On the abolition of slavery in the early 19th century, owners of plantations in the British and French colonies of the Caribbean began to search for a new supply of labour. They found it in India. Workers were recruited, mainly from the Bengal and Madras areas, to work on the plantations for fixed periods.
The Government of India became responsible for regulating the emigration and for safeguarding workers' welfare during their stay, under a scheme that became known as the indentured labour system. From around 1860, the flow of emigrants increased. Jamaica, Trinidad and Demerara (later British Guiana) were the main destinations; labourers also went to Grenada, Tobago, St Lucia, St Vincent, Guadeloupe and Martinique. It gradually became apparent, however, that the plantation owners were continuing to exploit their workers; this caused public opinion in India and Britain to turn against the scheme. In 1920 the indentured labour system was abolished. Many Indians nonetheless remained in the Caribbean and the India Office and Government of India continued, until Indian Independence in 1947, to monitor their welfare.
In the extensive India Office Records collection, there are a number of records that show how the indentured labour system was run and that reveal the political and social problems it provoked. The relevant material is generally found embedded within departmental record series. It includes letters between administrators in India and London, copies of letters that circulated between administrators in India, official and unofficial reports, subject files, newspaper cuttings and records of parliamentary debates. Most documentation was created by British administrators and therefore presents the British, rather than the Indian, point of view.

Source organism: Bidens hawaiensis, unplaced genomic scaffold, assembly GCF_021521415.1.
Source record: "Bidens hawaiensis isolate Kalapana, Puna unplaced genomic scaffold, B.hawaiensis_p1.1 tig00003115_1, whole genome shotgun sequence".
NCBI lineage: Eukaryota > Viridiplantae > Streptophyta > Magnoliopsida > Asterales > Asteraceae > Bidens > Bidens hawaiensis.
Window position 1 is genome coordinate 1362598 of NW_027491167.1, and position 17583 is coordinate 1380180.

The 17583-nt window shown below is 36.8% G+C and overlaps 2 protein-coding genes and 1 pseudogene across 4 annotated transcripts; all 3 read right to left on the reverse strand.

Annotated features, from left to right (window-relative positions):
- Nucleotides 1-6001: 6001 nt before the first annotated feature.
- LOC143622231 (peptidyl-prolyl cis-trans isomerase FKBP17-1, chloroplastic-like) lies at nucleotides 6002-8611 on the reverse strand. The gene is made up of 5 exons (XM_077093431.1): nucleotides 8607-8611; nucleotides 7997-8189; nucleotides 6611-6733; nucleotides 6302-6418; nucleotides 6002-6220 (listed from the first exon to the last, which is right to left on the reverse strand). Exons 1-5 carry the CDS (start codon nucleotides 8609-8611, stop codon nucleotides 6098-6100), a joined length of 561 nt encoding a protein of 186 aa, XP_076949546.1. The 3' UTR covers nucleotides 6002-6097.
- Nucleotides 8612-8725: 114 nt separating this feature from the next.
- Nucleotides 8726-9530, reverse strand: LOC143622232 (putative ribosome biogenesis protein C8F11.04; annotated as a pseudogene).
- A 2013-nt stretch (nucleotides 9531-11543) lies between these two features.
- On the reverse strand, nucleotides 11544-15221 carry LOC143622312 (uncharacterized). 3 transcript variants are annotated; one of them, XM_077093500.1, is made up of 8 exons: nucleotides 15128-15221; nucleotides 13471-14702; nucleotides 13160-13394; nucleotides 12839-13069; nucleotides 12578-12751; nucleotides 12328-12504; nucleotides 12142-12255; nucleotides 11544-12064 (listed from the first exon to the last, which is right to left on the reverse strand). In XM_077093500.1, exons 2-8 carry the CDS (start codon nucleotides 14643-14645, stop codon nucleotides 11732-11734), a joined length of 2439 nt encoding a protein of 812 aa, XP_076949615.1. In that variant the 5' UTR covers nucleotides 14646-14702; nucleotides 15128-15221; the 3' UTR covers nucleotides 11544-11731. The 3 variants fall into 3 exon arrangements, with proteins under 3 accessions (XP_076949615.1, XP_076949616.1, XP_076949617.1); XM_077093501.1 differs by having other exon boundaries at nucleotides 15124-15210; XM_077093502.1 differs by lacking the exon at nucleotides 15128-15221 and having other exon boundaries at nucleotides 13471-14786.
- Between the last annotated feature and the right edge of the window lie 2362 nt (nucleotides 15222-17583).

What are these documents about? They provide a fascinating and detailed view, over the course of a hundred years, of the emigrants' working and living conditions and of their legal and social position in relation to the native inhabitants.
A 1914 Government of India report gives detailed information on the housing, wages, health and diet of Indian immigrants in Trinidad. Day workers shall be paid one shilling a day in the case of adult males, and nine pence in the case of minors and females. A 1939 Colonial Office report describes labour conditions throughout the West Indies. The Bahamas labourer is in most cases fairly well fed: rice, hominy, fish, mutton (goat), with yams and sweet potatoes, constitute a liberal diet. In describing the position of Indians, the administrators had naturally to explain the larger context, and this makes the records a valuable source for Caribbean studies generally.
An outline of the main record classes, with lists of some individual files, is contained in Timothy N. Thomas, Indians overseas: a guide to source materials in the India Office Records for the study of Indian emigration 1830-1950 (London, 1985).
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